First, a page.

All-German final down to youth policy: Bundesliga CEO

Borussia Dortmund and Bayern Munich will be facing off again in the Champions League final at Wembley.

Story highlights

  • Bayern Munich and Borussia Dortmund battle for Champions League title
  • First time two Bundesliga clubs have contested the final
  • CEO of Bundesliga says their youth policy has paid off
  • Each team in top two tiers must have an academy

The unprecedented success of two German teams reaching the final of the Champions League is down to the Bundesliga's investment in young players, the chief executive of the league told CNN Tuesday.

Bayern Munich and Borussia Dortmund battle it out Saturday at Wembley to claim European club football's most prestigious title.

They have broken the stranglehold of the English Premier League and Spain's La Liga in providing the the Champions League winners and Christian Seifert claims the major factor has been a crop of home grown talent in both teams.

"On Saturday we will have 16 or 17 German players on the pitch," he said.

Seifert said that decisions taken by the German federation and the Bundesliga after a poor showing at the European Championships in 2000 paved the way for the current triumphs at both club and international level.

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"Each club that wanted to play in the top two tiers of the Bundesliga -- 36 clubs -- had to have youth academy," he said.

"Today more than 100 million euros per year is invested and 5,000 players are educated in the program."

By the end of the first decade of the 21st century, it was clear German football had a promising crop of talent and at the 2009 European under-21 championships the evidence was overwhelming.

A team containing goalkeeeper Manuel Neuer and defenders Jerome Boateng and Mats Hummels, who are all likely to feature in Saturday's showpiece final, thrashed England 4-0 in the final.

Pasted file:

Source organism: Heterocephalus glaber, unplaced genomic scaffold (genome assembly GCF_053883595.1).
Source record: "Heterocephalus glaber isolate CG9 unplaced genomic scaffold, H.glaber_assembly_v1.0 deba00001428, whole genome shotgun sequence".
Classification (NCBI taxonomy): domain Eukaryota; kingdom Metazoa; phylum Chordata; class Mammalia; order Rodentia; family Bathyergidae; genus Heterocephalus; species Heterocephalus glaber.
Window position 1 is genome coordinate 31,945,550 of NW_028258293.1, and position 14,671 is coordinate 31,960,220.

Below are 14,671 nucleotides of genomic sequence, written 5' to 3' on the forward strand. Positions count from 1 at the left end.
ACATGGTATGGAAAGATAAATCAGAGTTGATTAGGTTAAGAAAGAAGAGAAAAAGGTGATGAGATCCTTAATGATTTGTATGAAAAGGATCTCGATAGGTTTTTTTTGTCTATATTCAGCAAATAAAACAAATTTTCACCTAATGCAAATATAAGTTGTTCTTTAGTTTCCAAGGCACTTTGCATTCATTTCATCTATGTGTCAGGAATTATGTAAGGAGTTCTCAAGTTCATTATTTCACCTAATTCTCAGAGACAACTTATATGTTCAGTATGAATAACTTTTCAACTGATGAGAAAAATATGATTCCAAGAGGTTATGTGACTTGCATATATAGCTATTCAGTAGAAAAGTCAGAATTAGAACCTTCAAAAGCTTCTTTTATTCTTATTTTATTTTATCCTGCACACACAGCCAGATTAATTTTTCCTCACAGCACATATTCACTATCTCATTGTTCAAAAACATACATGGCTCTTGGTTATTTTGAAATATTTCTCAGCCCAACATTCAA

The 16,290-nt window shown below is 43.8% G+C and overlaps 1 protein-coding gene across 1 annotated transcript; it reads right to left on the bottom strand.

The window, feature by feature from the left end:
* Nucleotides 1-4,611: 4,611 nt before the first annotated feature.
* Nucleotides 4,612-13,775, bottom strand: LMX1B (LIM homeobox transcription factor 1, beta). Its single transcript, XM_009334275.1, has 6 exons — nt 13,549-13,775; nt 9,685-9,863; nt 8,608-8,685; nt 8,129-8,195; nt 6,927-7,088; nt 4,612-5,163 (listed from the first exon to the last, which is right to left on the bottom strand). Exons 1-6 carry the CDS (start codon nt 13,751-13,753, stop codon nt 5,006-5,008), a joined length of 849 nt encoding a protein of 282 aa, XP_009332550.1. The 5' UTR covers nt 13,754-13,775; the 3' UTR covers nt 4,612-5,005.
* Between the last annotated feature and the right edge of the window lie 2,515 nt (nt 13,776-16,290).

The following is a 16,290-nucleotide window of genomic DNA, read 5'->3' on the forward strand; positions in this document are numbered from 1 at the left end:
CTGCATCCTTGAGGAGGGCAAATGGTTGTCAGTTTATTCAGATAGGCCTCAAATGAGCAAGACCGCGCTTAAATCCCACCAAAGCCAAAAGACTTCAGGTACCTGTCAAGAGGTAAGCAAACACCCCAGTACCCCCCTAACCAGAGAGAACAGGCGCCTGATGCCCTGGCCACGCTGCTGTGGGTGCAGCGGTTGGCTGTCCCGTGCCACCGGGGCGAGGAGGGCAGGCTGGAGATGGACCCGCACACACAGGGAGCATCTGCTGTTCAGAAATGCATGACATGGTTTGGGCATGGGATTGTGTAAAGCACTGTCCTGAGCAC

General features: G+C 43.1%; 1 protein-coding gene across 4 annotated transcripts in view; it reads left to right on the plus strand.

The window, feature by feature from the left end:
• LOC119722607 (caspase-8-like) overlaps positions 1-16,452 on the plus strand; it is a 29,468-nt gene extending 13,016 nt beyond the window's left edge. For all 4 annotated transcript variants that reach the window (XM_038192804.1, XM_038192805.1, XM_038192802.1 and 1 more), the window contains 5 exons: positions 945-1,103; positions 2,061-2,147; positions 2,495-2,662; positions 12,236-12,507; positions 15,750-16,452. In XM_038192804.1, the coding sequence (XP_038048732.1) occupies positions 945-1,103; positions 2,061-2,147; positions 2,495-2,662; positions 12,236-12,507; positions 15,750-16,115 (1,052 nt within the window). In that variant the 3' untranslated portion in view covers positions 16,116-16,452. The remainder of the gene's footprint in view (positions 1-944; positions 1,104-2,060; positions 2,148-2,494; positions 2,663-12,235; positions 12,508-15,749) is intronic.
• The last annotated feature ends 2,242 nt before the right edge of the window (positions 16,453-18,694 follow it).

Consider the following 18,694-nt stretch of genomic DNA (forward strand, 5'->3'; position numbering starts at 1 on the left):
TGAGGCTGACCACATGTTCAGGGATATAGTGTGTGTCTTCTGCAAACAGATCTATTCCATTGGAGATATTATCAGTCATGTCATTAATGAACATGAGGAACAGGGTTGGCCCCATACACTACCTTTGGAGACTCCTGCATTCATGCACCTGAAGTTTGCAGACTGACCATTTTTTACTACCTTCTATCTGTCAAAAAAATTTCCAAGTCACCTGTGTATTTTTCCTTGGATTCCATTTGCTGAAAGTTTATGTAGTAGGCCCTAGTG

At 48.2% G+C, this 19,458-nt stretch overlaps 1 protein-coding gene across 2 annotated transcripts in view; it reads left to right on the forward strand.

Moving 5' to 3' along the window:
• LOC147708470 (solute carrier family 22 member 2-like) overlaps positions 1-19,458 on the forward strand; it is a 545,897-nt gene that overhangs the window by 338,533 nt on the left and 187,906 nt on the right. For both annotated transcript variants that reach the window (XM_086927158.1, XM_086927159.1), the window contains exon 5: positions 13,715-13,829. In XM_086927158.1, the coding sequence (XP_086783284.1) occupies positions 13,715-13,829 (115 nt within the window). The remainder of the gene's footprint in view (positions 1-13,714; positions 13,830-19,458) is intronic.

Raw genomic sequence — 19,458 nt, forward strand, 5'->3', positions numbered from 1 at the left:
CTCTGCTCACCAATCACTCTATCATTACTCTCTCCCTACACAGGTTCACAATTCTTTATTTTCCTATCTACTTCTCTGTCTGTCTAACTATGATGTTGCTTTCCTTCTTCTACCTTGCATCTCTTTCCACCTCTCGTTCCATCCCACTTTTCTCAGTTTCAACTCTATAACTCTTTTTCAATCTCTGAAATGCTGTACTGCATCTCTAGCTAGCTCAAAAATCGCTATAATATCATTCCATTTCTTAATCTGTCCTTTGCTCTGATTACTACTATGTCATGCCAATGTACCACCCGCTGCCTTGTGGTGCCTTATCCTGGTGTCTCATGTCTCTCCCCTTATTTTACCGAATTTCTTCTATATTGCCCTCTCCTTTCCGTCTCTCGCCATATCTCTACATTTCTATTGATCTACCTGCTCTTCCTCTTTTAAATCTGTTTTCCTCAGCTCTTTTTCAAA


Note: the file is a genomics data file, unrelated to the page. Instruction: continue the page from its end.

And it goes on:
Read: Hargreaves: EPL should learn from Bundesliga youth policy

Sami Khedira and Mesut Ozil, ironically now in a Real Madrid side shocked by Dortmund in this season's Champions League semifinals, were also in that German team.

"Virtually every member of today's German national team played in that squad," said Seifert.

His views have been echoed by CNN FC contributor Owen Hargreaves, who played for Bayern Munich as the youth revolution got underway.

Former England international Hargreaves said the English Premier League should learn the lessons of the Bundesliga experiment and give more opportunities to young players.

One area where the EPL does still reign is in overall revenues, but Seifert, who comes from a marketing business background, believes the Bundesliga is catching up.

"We have the second biggest turnover of the major leagues although far behind the EPL.

"We have sold our TV rights in 208 countries but we are seeing increased interest because of the Champions League success."

Even he though was surprised by seeing two Bundesliga sides in the final.

"Bayern Munich is probably not such a big surprise -- it's their third final in four years -- but Borussia Dortmund getting there with a relatively young team is," he said.

Dortmund won the trophy back in 1997 in their only final appearance, Bayern, with Hargreaves in the line up, last took the honors in 2001 and will be looking to put their shock defeat to Chelsea in last year's final on their home Allianz Arena behind them.

But for 44-year-old Seifert whichever team wins it will not matter as the Bundesliga goes from strength to strength.

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